Here’s a bit of family memorabilia that’s sure to raise some eyebrows. This hair wreath was given to me by my dad and my step-mother Doris a few months ago. They got it either from my grandmother Alice “Pat” (Waege) Rathkamp, or from my great-aunt Grace (Waege) Larson. My dad and Doris had this wreath displayed in their home for years. As a kid it kind of gave me the creeps. Now I recognize its beauty.
As much of an oddity as it may seem today, hair wreaths were popular during the Victorian era. Women often collected their own hair, hair of friends or relatives, or hair from the recently deceased. This hair was used to create everything from jewelry to toothpick holders. Hair wreaths were given as a token of friendship, or they could have been used as a sort of memorial to a family member.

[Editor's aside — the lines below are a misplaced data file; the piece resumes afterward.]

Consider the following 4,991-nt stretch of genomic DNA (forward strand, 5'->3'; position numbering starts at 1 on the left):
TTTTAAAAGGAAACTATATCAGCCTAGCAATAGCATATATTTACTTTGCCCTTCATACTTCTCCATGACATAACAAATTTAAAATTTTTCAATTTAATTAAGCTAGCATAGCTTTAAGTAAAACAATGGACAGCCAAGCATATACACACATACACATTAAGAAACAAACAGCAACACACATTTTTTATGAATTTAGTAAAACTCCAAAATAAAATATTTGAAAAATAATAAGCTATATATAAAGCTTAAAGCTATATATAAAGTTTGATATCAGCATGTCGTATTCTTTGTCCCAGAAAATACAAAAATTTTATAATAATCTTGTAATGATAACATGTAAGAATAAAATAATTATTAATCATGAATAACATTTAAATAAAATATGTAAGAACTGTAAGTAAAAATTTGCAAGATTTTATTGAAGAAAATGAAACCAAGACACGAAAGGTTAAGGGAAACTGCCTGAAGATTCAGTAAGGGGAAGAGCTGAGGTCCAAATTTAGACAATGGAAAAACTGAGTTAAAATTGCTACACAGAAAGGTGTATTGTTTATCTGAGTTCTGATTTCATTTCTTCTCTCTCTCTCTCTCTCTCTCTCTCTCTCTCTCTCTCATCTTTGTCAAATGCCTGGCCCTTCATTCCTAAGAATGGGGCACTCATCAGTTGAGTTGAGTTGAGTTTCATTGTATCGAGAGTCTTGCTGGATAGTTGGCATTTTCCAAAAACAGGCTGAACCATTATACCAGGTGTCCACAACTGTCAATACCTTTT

In the case of this particular wreath, it appears to have been made from the hair of several people because of its different shades of brown. There is an underlying tightly wound wire framework that the hair is fastened to and woven through. I’m guessing this frame would have been manufactured and then purchased?
It’s impossible to tell for sure who made this particular wreath. This wreath was given to my dad along with some other pictures. Based on the pictures that were part of this collection my guess is that it was made by my 2nd great grandmother, Paulina (Wesenberg) Brockhaus. Paulna was Pat & Grace’s grandmother. Regardless of who made the wreath, it’s a bit surreal having an actual part of an ancestor hanging on my office wall.
Stay tuned for next week’s blog post where I’ll talk about how my great grandfather made a couch out of an old wagon wheel and some hair from his beard.